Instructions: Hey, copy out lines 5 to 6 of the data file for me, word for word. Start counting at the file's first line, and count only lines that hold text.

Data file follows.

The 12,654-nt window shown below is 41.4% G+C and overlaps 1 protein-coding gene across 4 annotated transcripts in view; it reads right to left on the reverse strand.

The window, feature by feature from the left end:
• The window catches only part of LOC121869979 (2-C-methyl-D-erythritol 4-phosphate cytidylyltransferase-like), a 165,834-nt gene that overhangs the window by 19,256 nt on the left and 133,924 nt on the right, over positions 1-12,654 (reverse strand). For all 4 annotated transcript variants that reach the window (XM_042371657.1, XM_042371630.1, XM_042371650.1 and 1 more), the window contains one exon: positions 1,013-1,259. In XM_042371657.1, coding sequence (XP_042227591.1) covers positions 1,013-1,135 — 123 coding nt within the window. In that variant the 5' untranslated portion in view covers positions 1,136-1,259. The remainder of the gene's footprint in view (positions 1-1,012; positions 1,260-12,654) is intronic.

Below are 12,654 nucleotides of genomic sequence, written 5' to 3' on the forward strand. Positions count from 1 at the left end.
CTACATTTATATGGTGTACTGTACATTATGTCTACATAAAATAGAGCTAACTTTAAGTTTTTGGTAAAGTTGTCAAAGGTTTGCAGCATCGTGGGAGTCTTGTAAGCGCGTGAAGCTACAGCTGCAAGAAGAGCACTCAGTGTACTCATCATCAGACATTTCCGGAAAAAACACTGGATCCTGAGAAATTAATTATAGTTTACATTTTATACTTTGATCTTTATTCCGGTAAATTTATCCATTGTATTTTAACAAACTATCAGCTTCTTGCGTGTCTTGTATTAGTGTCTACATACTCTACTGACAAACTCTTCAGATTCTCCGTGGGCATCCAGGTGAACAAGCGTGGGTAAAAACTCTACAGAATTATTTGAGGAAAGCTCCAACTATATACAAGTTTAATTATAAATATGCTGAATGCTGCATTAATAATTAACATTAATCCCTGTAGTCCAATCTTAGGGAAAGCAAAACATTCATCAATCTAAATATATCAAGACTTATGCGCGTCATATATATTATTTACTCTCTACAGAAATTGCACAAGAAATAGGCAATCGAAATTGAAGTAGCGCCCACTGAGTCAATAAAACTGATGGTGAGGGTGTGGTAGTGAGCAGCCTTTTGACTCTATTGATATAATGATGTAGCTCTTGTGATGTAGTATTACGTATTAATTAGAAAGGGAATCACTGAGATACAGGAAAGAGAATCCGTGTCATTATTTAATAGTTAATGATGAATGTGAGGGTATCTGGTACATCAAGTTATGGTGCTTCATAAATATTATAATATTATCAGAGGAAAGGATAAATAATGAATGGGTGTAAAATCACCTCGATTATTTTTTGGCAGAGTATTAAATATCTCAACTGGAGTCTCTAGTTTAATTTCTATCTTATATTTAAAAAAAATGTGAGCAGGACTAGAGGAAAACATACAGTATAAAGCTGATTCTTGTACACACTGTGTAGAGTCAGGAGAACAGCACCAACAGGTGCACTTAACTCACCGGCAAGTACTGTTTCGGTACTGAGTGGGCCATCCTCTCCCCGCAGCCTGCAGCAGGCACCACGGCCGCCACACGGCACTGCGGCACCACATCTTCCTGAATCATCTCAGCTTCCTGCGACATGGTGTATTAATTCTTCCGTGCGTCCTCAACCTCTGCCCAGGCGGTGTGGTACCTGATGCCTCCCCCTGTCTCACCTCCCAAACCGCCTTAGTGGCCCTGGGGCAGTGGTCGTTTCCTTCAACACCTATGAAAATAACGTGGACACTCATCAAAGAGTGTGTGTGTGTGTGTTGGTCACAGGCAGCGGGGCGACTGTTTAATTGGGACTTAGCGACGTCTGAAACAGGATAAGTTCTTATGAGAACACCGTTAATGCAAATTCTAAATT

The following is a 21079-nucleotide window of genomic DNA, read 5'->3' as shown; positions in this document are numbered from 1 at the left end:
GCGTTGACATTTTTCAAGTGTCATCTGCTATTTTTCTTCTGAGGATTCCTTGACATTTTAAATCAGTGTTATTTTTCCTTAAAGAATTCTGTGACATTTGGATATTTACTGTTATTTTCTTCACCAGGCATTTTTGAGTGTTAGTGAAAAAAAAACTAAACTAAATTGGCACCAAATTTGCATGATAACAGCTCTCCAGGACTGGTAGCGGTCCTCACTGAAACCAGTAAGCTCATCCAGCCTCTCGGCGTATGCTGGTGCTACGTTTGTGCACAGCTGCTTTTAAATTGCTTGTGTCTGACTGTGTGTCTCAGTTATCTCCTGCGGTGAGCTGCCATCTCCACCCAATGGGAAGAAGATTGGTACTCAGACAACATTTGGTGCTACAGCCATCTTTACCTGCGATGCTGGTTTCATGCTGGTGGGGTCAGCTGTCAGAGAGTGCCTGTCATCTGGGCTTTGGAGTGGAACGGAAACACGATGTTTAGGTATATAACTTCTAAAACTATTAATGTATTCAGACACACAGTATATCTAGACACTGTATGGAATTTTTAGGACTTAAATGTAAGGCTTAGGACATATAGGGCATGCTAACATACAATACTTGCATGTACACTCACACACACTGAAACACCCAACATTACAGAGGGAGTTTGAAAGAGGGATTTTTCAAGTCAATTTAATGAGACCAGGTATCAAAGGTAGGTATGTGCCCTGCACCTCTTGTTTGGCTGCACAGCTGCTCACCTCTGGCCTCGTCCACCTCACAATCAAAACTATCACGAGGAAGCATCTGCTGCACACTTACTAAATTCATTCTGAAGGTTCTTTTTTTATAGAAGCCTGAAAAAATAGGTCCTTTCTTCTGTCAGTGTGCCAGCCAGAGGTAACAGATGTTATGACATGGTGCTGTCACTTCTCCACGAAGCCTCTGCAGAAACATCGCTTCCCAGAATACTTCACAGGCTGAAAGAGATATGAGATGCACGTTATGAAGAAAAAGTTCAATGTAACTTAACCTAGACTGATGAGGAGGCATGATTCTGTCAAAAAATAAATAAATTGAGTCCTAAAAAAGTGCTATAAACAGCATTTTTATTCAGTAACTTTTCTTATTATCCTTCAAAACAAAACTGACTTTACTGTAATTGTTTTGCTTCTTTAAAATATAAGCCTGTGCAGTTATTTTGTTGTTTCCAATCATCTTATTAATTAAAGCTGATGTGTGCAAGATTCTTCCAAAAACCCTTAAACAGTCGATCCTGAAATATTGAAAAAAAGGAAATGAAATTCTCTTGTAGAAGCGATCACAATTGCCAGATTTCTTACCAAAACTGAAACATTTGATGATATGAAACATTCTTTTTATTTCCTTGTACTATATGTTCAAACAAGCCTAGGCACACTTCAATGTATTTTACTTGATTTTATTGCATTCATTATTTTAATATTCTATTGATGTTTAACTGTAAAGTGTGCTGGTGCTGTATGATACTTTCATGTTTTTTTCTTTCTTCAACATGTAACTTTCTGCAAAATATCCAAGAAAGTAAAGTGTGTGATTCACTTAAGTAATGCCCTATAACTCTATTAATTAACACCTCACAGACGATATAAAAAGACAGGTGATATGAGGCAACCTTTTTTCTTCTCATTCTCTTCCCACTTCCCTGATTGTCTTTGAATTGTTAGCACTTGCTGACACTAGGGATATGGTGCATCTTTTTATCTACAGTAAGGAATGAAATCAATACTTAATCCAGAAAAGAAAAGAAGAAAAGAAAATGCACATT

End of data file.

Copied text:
CTACATTTATATGGTGTACTGTACATTATGTCTACATAAAATAGAGCTAACTTTAAGTTTTTGGTAAAGTTGTCAAAGGTTTGCAGCATCGTGGGAGTCTTGTAAGCGCGTGAAGCTACAGCTGCAAGAAGAGCACTCAGTGTACTCATCATCAGACATTTCCGGAAAAAACACTGGATCCTGAGAAATTAATTATAGTTTACATTTTATACTTTGATCTTTATTCCGGTAAATTTATCCATTGTATTTTAACAAACTATCAGCTTCTTGCGTGTCTTGTATTAGTGTCTACATACTCTACTGACAAACTCTTCAGATTCTCCGTGGGCATCCAGGTGAACAAGCGTGGGTAAAAACTCTACAGAATTATTTGAGGAAAGCTCCAACTATATACAAGTTTAATTATAAATATGCTGAATGCTGCATTAATAATTAACATTAATCCCTGTAGTCCAATCTTAGGGAAAGCAAAACATTCATCAATCTAAATATATCAAGACTTATGCGCGTCATATATATTATTTACTCTCTACAGAAATTGCACAAGAAATAGGCAATCGAAATTGAAGTAGCGCCCACTGAGTCAATAAAACTGATGGTGAGGGTGTGGTAGTGAGCAGCCTTTTGACTCTATTGATATAATGATGTAGCTCTTGTGATGTAGTATTACGTATTAATTAGAAAGGGAATCACTGAGATACAGGAAAGAGAATCCGTGTCATTATTTAATAGTTAATGATGAATGTGAGGGTATCTGGTACATCAAGTTATGGTGCTTCATAAATATTATAATATTATCAGAGGAAAGGATAAATAATGAATGGGTGTAAAATCACCTCGATTATTTTTTGGCAGAGTATTAAATATCTCAACTGGAGTCTCTAGTTTAATTTCTATCTTATATTTAAAAAAAATGTGAGCAGGACTAGAGGAAAACATACAGTATAAAGCTGATTCTTGTACACACTGTGTAGAGTCAGGAGAACAGCACCAACAGGTGCACTTAACTCACCGGCAAGTACTGTTTCGGTACTGAGTGGGCCATCCTCTCCCCGCAGCCTGCAGCAGGCACCACGGCCGCCACACGGCACTGCGGCACCACATCTTCCTGAATCATCTCAGCTTCCTGCGACATGGTGTATTAATTCTTCCGTGCGTCCTCAACCTCTGCCCAGGCGGTGTGGTACCTGATGCCTCCCCCTGTCTCACCTCCCAAACCGCCTTAGTGGCCCTGGGGCAGTGGTCGTTTCCTTCAACACCTATGAAAATAACGTGGACACTCATCAAAGAGTGTGTGTGTGTGTGTTGGTCACAGGCAGCGGGGCGACTGTTTAATTGGGACTTAGCGACGTCTGAAACAGGATAAGTTCTTATGAGAACACCGTTAATGCAAATTCTAAATT

The following is a 21079-nucleotide window of genomic DNA, read 5'->3' as shown; positions in this document are numbered from 1 at the left end: